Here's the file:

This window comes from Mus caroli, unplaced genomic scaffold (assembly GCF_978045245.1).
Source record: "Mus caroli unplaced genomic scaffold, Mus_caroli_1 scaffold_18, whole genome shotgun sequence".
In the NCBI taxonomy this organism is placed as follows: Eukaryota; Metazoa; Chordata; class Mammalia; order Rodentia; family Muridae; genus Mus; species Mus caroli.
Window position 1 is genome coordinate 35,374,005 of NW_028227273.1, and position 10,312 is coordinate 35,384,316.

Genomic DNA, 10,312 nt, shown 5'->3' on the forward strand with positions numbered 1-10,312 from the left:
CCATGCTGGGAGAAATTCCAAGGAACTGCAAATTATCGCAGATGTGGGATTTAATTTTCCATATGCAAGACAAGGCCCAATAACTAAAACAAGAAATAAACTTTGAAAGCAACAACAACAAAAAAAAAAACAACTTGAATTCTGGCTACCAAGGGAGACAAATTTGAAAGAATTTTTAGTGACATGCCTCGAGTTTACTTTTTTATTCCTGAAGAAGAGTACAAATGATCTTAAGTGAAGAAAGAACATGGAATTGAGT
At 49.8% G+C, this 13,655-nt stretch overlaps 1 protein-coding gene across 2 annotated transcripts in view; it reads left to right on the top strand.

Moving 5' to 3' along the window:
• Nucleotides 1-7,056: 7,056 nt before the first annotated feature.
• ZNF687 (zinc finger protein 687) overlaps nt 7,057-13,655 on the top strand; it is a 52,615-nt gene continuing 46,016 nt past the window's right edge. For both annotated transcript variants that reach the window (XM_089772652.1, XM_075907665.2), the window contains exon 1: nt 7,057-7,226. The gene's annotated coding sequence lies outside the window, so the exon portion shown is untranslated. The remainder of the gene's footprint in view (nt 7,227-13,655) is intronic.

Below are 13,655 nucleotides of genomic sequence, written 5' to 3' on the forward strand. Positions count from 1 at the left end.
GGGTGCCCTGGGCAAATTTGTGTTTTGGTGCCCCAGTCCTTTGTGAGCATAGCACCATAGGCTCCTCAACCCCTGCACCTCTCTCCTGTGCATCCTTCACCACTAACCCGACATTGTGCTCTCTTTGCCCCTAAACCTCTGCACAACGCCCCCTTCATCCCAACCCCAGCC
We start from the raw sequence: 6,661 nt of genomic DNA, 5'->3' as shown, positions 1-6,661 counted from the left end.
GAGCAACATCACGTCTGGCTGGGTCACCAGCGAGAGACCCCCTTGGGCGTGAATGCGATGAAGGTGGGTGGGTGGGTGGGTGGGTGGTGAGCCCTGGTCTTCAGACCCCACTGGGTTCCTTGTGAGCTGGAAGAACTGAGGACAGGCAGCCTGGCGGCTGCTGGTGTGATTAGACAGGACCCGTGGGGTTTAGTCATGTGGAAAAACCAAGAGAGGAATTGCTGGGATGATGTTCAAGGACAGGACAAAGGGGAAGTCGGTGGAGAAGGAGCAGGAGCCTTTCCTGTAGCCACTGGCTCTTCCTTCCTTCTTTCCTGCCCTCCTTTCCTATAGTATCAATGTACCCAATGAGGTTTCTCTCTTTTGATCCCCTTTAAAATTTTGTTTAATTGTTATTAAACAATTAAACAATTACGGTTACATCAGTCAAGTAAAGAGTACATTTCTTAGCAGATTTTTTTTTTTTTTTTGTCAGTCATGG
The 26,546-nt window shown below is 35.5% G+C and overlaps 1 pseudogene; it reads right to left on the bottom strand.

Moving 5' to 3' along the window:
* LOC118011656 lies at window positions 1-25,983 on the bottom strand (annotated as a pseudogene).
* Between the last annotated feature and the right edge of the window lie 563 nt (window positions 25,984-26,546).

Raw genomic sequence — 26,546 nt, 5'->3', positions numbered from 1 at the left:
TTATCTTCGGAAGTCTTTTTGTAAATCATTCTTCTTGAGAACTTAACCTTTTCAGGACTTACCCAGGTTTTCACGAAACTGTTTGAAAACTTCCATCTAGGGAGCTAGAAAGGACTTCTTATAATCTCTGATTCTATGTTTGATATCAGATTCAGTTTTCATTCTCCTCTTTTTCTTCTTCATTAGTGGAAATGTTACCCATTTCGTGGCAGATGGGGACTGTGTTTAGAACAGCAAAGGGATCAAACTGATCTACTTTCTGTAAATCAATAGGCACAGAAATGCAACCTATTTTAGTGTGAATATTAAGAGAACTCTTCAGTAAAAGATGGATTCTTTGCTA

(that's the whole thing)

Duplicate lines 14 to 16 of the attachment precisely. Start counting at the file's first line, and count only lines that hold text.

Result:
GAGCAACATCACGTCTGGCTGGGTCACCAGCGAGAGACCCCCTTGGGCGTGAATGCGATGAAGGTGGGTGGGTGGGTGGGTGGGTGGTGAGCCCTGGTCTTCAGACCCCACTGGGTTCCTTGTGAGCTGGAAGAACTGAGGACAGGCAGCCTGGCGGCTGCTGGTGTGATTAGACAGGACCCGTGGGGTTTAGTCATGTGGAAAAACCAAGAGAGGAATTGCTGGGATGATGTTCAAGGACAGGACAAAGGGGAAGTCGGTGGAGAAGGAGCAGGAGCCTTTCCTGTAGCCACTGGCTCTTCCTTCCTTCTTTCCTGCCCTCCTTTCCTATAGTATCAATGTACCCAATGAGGTTTCTCTCTTTTGATCCCCTTTAAAATTTTGTTTAATTGTTATTAAACAATTAAACAATTACGGTTACATCAGTCAAGTAAAGAGTACATTTCTTAGCAGATTTTTTTTTTTTTTTTGTCAGTCATGG
The 26,546-nt window shown below is 35.5% G+C and overlaps 1 pseudogene; it reads right to left on the bottom strand.

Moving 5' to 3' along the window: